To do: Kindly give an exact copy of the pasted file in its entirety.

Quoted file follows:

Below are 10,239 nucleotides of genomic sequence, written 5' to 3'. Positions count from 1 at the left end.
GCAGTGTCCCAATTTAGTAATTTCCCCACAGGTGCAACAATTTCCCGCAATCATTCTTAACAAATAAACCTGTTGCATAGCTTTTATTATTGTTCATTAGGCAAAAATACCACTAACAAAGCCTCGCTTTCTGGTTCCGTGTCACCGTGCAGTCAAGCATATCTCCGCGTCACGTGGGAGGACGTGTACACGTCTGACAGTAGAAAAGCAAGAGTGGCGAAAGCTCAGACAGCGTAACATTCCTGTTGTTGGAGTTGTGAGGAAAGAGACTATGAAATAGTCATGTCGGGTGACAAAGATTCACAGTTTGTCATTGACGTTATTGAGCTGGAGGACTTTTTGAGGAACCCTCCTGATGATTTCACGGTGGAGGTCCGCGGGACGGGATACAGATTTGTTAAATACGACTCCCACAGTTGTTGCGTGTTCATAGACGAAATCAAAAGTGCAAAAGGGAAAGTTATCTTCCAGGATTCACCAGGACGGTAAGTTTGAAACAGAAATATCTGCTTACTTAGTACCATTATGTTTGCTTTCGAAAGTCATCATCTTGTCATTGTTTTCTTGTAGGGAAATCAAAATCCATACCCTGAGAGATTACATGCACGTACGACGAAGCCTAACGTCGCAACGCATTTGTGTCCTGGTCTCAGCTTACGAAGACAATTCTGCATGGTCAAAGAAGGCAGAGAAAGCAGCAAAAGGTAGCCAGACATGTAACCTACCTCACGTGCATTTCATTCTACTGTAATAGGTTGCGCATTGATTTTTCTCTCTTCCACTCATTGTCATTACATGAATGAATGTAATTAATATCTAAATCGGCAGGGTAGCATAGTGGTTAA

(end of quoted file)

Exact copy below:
Below are 10,239 nucleotides of genomic sequence, written 5' to 3'. Positions count from 1 at the left end.
GCAGTGTCCCAATTTAGTAATTTCCCCACAGGTGCAACAATTTCCCGCAATCATTCTTAACAAATAAACCTGTTGCATAGCTTTTATTATTGTTCATTAGGCAAAAATACCACTAACAAAGCCTCGCTTTCTGGTTCCGTGTCACCGTGCAGTCAAGCATATCTCCGCGTCACGTGGGAGGACGTGTACACGTCTGACAGTAGAAAAGCAAGAGTGGCGAAAGCTCAGACAGCGTAACATTCCTGTTGTTGGAGTTGTGAGGAAAGAGACTATGAAATAGTCATGTCGGGTGACAAAGATTCACAGTTTGTCATTGACGTTATTGAGCTGGAGGACTTTTTGAGGAACCCTCCTGATGATTTCACGGTGGAGGTCCGCGGGACGGGATACAGATTTGTTAAATACGACTCCCACAGTTGTTGCGTGTTCATAGACGAAATCAAAAGTGCAAAAGGGAAAGTTATCTTCCAGGATTCACCAGGACGGTAAGTTTGAAACAGAAATATCTGCTTACTTAGTACCATTATGTTTGCTTTCGAAAGTCATCATCTTGTCATTGTTTTCTTGTAGGGAAATCAAAATCCATACCCTGAGAGATTACATGCACGTACGACGAAGCCTAACGTCGCAACGCATTTGTGTCCTGGTCTCAGCTTACGAAGACAATTCTGCATGGTCAAAGAAGGCAGAGAAAGCAGCAAAAGGTAGCCAGACATGTAACCTACCTCACGTGCATTTCATTCTACTGTAATAGGTTGCGCATTGATTTTTCTCTCTTCCACTCATTGTCATTACATGAATGAATGTAATTAATATCTAAATCGGCAGGGTAGCATAGTGGTTAA